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During Mental Health Awareness Week the Mental Health Foundation (MHF) is urging policy makers to introduce mental health training for teachers.
After carrying out research into the prevalence of stress in the UK and its implications, the MHF is urging people to raise awareness of mental health issues: the report found that 74% of people have at some point felt so stressed that they felt overwhelmed or unable to cope. The survey, commissioned by the Mental Health Foundation and undertaken by YouGov, polled 4,169 adults in the UK in 2018.
The mental and physical implications of stress can be depression, anxiety, self-harm and suicide and the MHF makes recommendation for a less stressed nation, including, “Mental health literacy should be a core competency in teacher training. This should be combined with rolling out mental health literacy support for pupils in schools across the UK to embed a 'whole-school approach' to mental health and wellbeing.”
Mark Rowland, director of fundraising and communications, says, “As a species, we've been around for 200,000 years. For most of that time, mental health has not been on our radar. Too busy surviving. But we are starting to understand that mental health is essential to make life worth surviving.
“Stress is not a mental health problem itself. The stress response is a survival strategy to keep us safe. It was a vital adaption when looking to survive being eaten on the savannah.”
Mark points to the social scientist Michael Marmot, who describes stress as what happens when we cannot control what is happening to us.
Mark adds, “Today our brain cannot distinguish between a lion’s menacing presence and the affront of a rude person who pushes past you in the queue. The physiological response is the same. Many of us are triggering our stress response repeatedly every day – day in, day out.
“It leads to what the experts call the allostatic overload. Instead of out-witting the lion and then retreating to a nearby cave, repeated stressful events is like being chased all day by a lion on repeat. Sound like one of your days? It turns out that this is very bad for us. It makes us sick.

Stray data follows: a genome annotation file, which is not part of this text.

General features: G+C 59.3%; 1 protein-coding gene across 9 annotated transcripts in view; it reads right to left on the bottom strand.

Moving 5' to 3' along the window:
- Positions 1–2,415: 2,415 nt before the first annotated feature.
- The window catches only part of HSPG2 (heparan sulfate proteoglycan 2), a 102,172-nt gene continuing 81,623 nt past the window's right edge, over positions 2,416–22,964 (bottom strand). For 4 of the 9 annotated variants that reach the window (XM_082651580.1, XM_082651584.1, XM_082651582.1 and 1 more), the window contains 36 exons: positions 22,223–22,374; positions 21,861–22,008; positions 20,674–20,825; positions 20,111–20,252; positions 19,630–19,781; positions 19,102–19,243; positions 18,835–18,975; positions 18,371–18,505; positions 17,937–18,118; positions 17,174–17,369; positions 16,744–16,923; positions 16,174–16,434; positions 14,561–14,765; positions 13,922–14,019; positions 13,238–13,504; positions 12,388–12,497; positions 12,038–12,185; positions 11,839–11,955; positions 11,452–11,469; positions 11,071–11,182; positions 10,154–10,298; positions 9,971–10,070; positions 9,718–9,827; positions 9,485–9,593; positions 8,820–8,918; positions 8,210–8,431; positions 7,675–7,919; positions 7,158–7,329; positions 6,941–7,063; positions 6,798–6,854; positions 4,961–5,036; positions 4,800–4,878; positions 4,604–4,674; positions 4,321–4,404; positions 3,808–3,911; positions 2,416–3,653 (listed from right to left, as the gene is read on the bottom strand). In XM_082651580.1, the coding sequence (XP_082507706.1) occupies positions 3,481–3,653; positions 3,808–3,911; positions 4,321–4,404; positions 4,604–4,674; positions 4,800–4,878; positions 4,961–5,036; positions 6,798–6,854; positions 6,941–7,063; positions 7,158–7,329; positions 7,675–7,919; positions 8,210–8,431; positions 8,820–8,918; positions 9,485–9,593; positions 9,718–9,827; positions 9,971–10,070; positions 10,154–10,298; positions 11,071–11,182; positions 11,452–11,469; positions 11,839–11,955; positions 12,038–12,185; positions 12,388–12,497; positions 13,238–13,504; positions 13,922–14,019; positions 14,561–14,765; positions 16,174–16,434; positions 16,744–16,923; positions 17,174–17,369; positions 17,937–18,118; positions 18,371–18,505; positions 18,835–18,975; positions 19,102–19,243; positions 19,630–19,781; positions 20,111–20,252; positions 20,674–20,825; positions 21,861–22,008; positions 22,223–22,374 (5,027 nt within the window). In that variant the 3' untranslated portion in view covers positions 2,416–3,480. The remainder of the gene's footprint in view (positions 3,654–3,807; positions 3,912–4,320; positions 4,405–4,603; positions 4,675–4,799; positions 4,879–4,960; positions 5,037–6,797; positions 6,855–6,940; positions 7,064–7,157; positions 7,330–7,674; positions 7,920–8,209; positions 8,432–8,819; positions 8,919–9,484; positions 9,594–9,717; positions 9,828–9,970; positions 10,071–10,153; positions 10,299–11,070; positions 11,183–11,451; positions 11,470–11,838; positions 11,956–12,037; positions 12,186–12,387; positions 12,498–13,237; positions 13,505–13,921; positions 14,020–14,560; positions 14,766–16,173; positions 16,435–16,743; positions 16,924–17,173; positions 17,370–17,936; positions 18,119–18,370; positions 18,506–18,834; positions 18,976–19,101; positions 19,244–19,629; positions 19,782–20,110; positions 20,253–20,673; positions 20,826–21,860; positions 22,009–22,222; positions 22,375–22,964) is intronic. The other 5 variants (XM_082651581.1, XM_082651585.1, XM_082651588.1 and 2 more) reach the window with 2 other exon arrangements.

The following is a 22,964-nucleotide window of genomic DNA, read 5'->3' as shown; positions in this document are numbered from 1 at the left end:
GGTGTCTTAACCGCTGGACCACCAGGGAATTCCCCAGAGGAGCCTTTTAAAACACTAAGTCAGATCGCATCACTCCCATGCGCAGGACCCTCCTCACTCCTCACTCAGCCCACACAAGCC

“In one of life's bitter ironies, our stress response – which has done so much to keep us alive – now threatens to drastically reduce the quality of our lives.”
During Stress Awareness Month in April, we spoke to Hitesh Dodhia, Superintendent Pharmacist at PharmacyOutlet.co.uk, about the mental health issues facing the teaching profession.
He said, “There are very few jobs that do not carry their own unique stresses and pressures. But without question, teachers face a significant amount of stress in their profession.
“In fact, with 27,500 teachers who trained between 2011 and 2015, already leaving the sector last year, it is essential that schools better manage the stress levels of teachers.
It is important, therefore, that teachers find ways to manage and relieve stress – this responsibility lies with both the individual teacher and the schools they work in.
“As with mental health more generally, employers today must put support structures in place so that staff have places to turn in order to open up about the challenges they are facing.
“The first step is for schools to acknowledge just how common the issue is. The next step is to speak openly about it and ensure suitable processes or systems are in place. Doing so will prevent tensions and stresses from escalating, in turn improving a school’s chances of retaining staff.”
Meanwhile, mental health charity Mind are focusing on helping to create a less stressful workplace.
Mind offer a range of services to help find practical ways of reducing stress, both for employers and employees.
Mind feature a blog post from Stacie-May, a former ambulance service worker, who explains, “Getting outdoors helps me better manage my mental health and I know running is good for me, but having the motivation to go out and run can be incredibly hard. I sometimes find just getting up and washing difficult, let alone running.”
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